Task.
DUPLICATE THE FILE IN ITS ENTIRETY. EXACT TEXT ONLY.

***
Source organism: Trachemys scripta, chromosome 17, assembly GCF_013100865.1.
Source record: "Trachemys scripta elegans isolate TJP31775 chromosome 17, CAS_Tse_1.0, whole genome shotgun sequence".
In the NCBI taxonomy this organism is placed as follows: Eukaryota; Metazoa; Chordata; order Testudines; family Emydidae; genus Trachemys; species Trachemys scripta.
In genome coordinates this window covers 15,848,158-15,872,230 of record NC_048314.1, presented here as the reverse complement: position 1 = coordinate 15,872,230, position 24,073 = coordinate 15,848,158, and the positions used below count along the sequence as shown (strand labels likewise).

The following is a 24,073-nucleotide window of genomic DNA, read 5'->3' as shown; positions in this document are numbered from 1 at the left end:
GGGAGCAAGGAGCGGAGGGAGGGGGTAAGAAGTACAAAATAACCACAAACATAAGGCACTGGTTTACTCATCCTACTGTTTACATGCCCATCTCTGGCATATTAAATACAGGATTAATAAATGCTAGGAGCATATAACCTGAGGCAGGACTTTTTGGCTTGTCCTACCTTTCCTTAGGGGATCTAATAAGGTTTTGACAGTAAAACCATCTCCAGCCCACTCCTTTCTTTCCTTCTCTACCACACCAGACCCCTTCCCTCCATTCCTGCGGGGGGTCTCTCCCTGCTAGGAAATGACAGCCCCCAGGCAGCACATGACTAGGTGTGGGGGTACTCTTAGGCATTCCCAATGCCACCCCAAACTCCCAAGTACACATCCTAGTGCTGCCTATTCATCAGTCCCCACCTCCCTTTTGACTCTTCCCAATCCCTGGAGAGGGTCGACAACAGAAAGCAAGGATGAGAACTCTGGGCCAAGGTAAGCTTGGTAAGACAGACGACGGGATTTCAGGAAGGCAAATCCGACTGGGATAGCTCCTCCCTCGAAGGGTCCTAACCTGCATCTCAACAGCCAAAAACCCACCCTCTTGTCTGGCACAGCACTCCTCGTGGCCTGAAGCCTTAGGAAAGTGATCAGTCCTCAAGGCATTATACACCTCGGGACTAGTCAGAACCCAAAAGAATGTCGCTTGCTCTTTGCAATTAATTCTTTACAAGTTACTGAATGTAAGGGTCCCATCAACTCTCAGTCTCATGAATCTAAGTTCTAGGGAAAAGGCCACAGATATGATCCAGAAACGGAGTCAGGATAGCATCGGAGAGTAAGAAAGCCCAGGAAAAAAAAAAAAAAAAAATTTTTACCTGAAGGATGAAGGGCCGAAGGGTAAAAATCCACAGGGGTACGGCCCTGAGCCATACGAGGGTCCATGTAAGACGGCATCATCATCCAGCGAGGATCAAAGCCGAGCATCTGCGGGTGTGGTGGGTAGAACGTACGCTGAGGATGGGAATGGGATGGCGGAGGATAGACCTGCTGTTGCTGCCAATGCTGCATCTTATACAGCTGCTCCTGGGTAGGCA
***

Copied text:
Source organism: Trachemys scripta, chromosome 17, assembly GCF_013100865.1.
Source record: "Trachemys scripta elegans isolate TJP31775 chromosome 17, CAS_Tse_1.0, whole genome shotgun sequence".
In the NCBI taxonomy this organism is placed as follows: Eukaryota; Metazoa; Chordata; order Testudines; family Emydidae; genus Trachemys; species Trachemys scripta.
In genome coordinates this window covers 15,848,158-15,872,230 of record NC_048314.1, presented here as the reverse complement: position 1 = coordinate 15,872,230, position 24,073 = coordinate 15,848,158, and the positions used below count along the sequence as shown (strand labels likewise).

The following is a 24,073-nucleotide window of genomic DNA, read 5'->3' as shown; positions in this document are numbered from 1 at the left end:
GGGAGCAAGGAGCGGAGGGAGGGGGTAAGAAGTACAAAATAACCACAAACATAAGGCACTGGTTTACTCATCCTACTGTTTACATGCCCATCTCTGGCATATTAAATACAGGATTAATAAATGCTAGGAGCATATAACCTGAGGCAGGACTTTTTGGCTTGTCCTACCTTTCCTTAGGGGATCTAATAAGGTTTTGACAGTAAAACCATCTCCAGCCCACTCCTTTCTTTCCTTCTCTACCACACCAGACCCCTTCCCTCCATTCCTGCGGGGGGTCTCTCCCTGCTAGGAAATGACAGCCCCCAGGCAGCACATGACTAGGTGTGGGGGTACTCTTAGGCATTCCCAATGCCACCCCAAACTCCCAAGTACACATCCTAGTGCTGCCTATTCATCAGTCCCCACCTCCCTTTTGACTCTTCCCAATCCCTGGAGAGGGTCGACAACAGAAAGCAAGGATGAGAACTCTGGGCCAAGGTAAGCTTGGTAAGACAGACGACGGGATTTCAGGAAGGCAAATCCGACTGGGATAGCTCCTCCCTCGAAGGGTCCTAACCTGCATCTCAACAGCCAAAAACCCACCCTCTTGTCTGGCACAGCACTCCTCGTGGCCTGAAGCCTTAGGAAAGTGATCAGTCCTCAAGGCATTATACACCTCGGGACTAGTCAGAACCCAAAAGAATGTCGCTTGCTCTTTGCAATTAATTCTTTACAAGTTACTGAATGTAAGGGTCCCATCAACTCTCAGTCTCATGAATCTAAGTTCTAGGGAAAAGGCCACAGATATGATCCAGAAACGGAGTCAGGATAGCATCGGAGAGTAAGAAAGCCCAGGAAAAAAAAAAAAAAAAAATTTTTACCTGAAGGATGAAGGGCCGAAGGGTAAAAATCCACAGGGGTACGGCCCTGAGCCATACGAGGGTCCATGTAAGACGGCATCATCATCCAGCGAGGATCAAAGCCGAGCATCTGCGGGTGTGGTGGGTAGAACGTACGCTGAGGATGGGAATGGGATGGCGGAGGATAGACCTGCTGTTGCTGCCAATGCTGCATCTTATACAGCTGCTCCTGGGTAGGCA